Local photographer documents spiritual treasures
Thursday, March 25, 2010
By Mary Caffrey Knapke
ARCHDIOCESE — Think, focus, click — these are the fundamental steps of any photographer’s process. But for Russ Martin of Shelby County, it’s also the name of one of his photography websites. Since he took up photography just a few years ago, Martin has honed his art, shooting everything from his grandchildren’s sporting events to senior photos and weddings. But it’s the Land of the Cross-Tipped Churches that Martin calls “my Yosemite.”
“To me, it’s like opening a box and not knowing what’s in it. When I walk into a church, I know I’m going to see something I’ve not seen before,” he said. “I get excited about that.”
|Russ Martin poses outside of Sacred Heart of Jesus in McCartyville, the first church he visited when he began his project. (Courtesy photo)|
Ten churches and the Shrine of the Holy Relics comprise the Ohio Scenic Byway called the Land of the Cross-Tipped Churches. The 38-mile byway cuts through Shelby, Auglaize and Mercer counties, traveling west along State Route 119 from McCartyville to Ft. Recovery and then north along State Route 49 to State Route 29 near Wabash. A brief detour from the official byway leads to numerous other historic parishes and church buildings, many of which were entered into the National Register of Historic Places in 1979.
Martin became interested in photography five years ago after winning a digital camera at a company party. He was looking for something of interest in Ohio when he discovered the scenic byway. “All I wanted to do was get a postcard picture of the exterior of the 10 churches on the byway,” Martin said. “Then one day, I was at St. Rose [near Maria Stein], and the secretary came out and said, ‘You know, you can go inside.’ So I went inside . . . and I said, oh my gosh, there’s even more inside than there was outside. So that got me interested.”
Martin’s modest plan of collecting photos of 10 church exteriors has now evolved into a photo blog comprised of more than a thousand images. His photos also will be on display during the month of April at the Amos Memorial Public Library in Sidney. He has been invited to contribute photos to a display at the Shrine of the Holy Relics and for a parish 150th anniversary book, and he is in the process of applying for an Ohio Arts Council grant.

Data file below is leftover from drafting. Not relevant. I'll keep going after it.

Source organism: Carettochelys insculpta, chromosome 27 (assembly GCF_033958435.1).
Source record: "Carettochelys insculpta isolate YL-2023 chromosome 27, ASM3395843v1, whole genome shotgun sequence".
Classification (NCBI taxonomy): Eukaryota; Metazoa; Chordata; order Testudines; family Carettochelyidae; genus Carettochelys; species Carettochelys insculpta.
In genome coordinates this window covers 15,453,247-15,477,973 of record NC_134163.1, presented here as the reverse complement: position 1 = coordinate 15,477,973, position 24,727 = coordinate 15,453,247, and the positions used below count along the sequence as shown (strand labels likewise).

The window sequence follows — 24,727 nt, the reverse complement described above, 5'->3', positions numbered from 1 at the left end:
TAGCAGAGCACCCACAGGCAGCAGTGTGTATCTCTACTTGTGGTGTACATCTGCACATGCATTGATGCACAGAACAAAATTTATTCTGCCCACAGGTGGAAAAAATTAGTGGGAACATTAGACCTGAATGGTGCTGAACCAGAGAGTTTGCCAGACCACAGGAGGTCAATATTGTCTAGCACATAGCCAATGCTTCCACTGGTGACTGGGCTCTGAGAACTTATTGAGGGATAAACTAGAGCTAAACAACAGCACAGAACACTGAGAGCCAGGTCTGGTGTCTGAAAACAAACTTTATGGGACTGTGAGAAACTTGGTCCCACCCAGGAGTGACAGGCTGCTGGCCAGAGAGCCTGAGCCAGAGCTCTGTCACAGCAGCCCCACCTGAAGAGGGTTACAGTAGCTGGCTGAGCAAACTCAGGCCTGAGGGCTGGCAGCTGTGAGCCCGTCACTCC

Martin’s photos illustrate the churches’ beauty, but they also allow Martin, who is Methodist, to learn about the Catholic faith.
“Some of the best ones — not always the best photo shoot, but the best outing — is when I get to talk to people. They’ll explain their faith a little more,” he said. Sometimes he’ll post a photo of a sacred object or symbol on his blog, and “people will write in and give the correct terms for things. They help me out.”
Martin’s work is also part of a personal spiritual journey. This aspect of his photography was most evident during a memorable experience at the Sacred Heart of Jesus in McCartyville. Inside the church, he noticed a man praying.
“This was an animated conversation. He was pacing back and forth; he was gesturing with his hands. He had clearly made a special pilgrimage here to get face-to-face with God for something.” Not wanting to disturb the man, Martin left, reflecting on “what brings us to the foot of the cross. What brings us to prostrate ourselves before God?” Martin asked. “You know, you go in to take a picture, and you walk out with so much more. I didn’t even get a picture that day. But I got a lesson.”
Martin said he also enjoys meeting and talking with people on his excursions. He remembered taking a photo of St. John the Baptist in Maria Stein when a teenage boy walked up to him. Gazing at the church, the boy asked, “Isn’t she beautiful?”
“People have that ownership, that pride, that sense of belonging,” Martin said. “If you talk to anybody, you don’t miss it. Everyone’s proud of their church. Those are the things that stick with me. I was there to take pictures, but that’s what I remember, is that conversation.”
Now that Martin has visited every church along the byway and all but one church in the wider area, he finds he is still able to keep the work fresh. “I’m always amazed. I’ll go into a church and spend an hour or two hours there. And then a month or two months later, I decide to go back, and I can’t believe all the stuff I’ve missed.”
Still, when asked which church is his favorite, he has to take some time to think about it.
Mary Caffrey Knapke can be reached at [email protected].